This post is meant for the local population meaning us Balkanians. Until recently camping as a style of vacation or just accommodation has been a relatively rare choice for us. This is especially true for Croatians since we have been lucky to own many properties across the coastline and on islands. For that reason, camping was unnecessary as an option: Croatians either own a vacation property or are related to/friends with property owners. Recently, however, camping has become increasingly popular thanks to many different factors including the popularization of outdoor activities, the urge to explore different destinations, the need for an adventure, the love of spending time in nature as much as possible or simply saving money.

While this new trend of camping has helped to build an entirely new culture there have been many cases of unpleasant integration of new campers with the existing old guard of experienced campers. That brings us to camping etiquette. Although new campers might be familiar with leave no trace principles that help to protect the environment, camping etiquette is a hardly known topic that is often left behind and even underestimated. From our almost 20 year-long experience of hosting campers, we have noticed how much there is to learn from foreign campers and we would like to share these lessons, tips, and tricks with our countryman.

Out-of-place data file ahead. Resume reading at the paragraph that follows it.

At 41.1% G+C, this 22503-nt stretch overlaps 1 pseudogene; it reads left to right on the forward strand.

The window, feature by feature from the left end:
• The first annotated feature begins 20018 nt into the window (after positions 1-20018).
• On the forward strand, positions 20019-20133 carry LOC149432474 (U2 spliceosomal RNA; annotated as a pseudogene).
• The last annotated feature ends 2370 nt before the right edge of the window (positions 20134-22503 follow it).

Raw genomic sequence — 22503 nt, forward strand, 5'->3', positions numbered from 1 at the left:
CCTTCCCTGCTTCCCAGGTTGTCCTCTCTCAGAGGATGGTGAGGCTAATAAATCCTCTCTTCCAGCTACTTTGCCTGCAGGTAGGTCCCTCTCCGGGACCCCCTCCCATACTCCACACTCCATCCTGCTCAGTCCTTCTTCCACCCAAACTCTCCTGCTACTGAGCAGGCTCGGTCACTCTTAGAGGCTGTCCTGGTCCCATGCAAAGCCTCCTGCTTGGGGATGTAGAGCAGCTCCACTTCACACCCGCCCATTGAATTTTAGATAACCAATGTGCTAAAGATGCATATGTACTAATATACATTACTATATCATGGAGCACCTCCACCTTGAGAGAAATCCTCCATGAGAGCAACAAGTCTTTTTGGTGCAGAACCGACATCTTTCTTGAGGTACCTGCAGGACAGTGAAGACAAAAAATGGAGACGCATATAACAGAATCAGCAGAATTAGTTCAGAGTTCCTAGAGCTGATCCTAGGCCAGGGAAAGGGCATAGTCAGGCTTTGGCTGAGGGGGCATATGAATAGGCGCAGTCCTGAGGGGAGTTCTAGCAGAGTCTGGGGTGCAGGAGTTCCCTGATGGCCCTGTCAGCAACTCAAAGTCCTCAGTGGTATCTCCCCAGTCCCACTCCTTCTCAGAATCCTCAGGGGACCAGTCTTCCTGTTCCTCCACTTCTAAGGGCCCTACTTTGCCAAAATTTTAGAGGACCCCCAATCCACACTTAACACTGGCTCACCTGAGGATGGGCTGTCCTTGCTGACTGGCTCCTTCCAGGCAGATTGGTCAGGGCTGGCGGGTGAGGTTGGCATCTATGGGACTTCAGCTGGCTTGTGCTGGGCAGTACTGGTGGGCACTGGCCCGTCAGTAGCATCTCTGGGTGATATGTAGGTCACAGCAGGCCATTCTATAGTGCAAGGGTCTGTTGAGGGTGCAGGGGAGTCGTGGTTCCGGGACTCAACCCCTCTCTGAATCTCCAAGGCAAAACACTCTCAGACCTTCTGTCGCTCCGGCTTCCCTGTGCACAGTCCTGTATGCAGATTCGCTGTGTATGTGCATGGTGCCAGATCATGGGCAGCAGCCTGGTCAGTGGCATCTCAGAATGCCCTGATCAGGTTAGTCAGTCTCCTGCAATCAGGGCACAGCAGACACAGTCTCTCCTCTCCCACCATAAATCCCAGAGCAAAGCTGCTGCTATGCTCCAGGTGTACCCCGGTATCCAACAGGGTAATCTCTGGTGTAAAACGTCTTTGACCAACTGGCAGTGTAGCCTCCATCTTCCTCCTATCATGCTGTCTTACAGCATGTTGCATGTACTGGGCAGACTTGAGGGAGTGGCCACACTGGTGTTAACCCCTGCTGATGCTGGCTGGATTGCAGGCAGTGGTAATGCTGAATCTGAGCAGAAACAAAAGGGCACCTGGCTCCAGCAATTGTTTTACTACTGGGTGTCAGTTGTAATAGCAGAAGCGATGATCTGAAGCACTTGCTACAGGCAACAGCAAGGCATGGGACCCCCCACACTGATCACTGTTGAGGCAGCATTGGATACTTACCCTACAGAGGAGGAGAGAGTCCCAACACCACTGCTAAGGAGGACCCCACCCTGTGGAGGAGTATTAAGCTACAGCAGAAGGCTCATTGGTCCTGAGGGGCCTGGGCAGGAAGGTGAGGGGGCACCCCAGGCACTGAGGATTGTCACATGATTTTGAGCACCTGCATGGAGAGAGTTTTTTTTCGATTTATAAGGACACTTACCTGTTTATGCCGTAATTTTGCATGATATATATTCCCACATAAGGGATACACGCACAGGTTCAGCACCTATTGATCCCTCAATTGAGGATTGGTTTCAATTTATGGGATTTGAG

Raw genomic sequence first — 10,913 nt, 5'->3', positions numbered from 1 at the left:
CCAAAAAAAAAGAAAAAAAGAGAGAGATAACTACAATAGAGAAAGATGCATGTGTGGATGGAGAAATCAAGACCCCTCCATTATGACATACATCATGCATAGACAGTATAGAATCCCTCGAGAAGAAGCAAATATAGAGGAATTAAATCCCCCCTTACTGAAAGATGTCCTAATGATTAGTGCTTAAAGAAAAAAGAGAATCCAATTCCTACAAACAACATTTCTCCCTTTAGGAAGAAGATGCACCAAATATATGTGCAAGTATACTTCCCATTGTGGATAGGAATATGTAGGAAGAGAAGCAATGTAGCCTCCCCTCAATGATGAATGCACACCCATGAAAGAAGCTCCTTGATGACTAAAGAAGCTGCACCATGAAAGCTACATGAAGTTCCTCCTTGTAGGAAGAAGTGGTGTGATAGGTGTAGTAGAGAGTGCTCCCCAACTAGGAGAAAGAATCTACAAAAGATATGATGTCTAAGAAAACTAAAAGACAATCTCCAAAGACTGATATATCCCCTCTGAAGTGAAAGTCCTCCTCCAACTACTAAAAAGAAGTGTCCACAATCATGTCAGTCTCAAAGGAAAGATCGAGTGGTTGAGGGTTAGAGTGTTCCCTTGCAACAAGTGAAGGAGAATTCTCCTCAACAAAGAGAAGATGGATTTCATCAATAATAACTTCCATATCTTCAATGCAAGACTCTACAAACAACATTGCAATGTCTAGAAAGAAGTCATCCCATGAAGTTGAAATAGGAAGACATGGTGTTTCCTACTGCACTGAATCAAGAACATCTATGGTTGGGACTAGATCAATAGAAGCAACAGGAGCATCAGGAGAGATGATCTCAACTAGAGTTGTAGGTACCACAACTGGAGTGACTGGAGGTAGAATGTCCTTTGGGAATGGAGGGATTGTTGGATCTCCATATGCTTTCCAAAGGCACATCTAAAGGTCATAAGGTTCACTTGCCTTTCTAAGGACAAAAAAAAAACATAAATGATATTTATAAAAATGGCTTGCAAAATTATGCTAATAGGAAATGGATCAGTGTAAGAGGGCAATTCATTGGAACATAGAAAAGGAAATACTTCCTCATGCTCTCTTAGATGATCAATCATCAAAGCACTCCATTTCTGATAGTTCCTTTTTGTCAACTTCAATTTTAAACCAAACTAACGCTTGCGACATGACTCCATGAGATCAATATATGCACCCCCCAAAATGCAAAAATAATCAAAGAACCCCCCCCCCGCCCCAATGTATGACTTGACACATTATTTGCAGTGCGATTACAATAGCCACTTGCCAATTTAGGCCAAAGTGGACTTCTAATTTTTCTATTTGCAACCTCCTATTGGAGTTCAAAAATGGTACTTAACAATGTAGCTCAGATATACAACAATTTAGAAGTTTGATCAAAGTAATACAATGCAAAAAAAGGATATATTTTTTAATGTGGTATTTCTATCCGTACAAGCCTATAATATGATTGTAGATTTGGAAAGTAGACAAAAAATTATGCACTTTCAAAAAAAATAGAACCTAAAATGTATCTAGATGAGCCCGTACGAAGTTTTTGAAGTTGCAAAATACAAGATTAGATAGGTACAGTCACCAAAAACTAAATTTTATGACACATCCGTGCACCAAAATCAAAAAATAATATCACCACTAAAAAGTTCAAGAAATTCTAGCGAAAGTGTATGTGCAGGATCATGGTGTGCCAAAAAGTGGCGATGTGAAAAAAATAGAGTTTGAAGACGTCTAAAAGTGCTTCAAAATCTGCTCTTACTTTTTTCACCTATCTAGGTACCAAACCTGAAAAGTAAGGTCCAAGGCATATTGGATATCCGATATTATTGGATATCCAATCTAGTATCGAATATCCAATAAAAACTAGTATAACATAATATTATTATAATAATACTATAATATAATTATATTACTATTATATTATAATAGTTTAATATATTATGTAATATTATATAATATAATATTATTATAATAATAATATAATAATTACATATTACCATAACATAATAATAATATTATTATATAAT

When at camp, do as campers do

So, dear Croatians, Bosnians, Serbs, Macedonians, and Montenegrins – pretty much every nationality that was a part of ex Yugoslavia – please continue reading this. Slovenians have been purposefully left out from this list because they can serve as our camping tutors thanks to their much longer tradition of camping and outdoor sports. If you would like to be a pleasant camper as a guest you should really put some effort into reading and memorizing some of the most popular and widespread principles of camping etiquette. Although these may vary from camp to camp as house rules generally do vary, there are many principles that are a part of common sense and fall into universal camping etiquette. Once you learn them you will be a camper to die for even when you space-camp. Therefore we have summarized these for you here but let’s explain some of the most important parts.

During camping, everything revolves around daylight and the sun. While there are some of that like to stay up late and sleep longer, most of the campers adjust their activities with the sun. That means laying down with the sun and waking up with the sun. Since you came out to nature for exploration and different activities you should use the most out of the day. If that does not sound like your mission then you might want to reconsider your true values and goals or at least keep in mind that with all the campers around you, you are the one who is different and you are a minority so you should adjust your behavior towards majority for many different reasons.

Just be quiet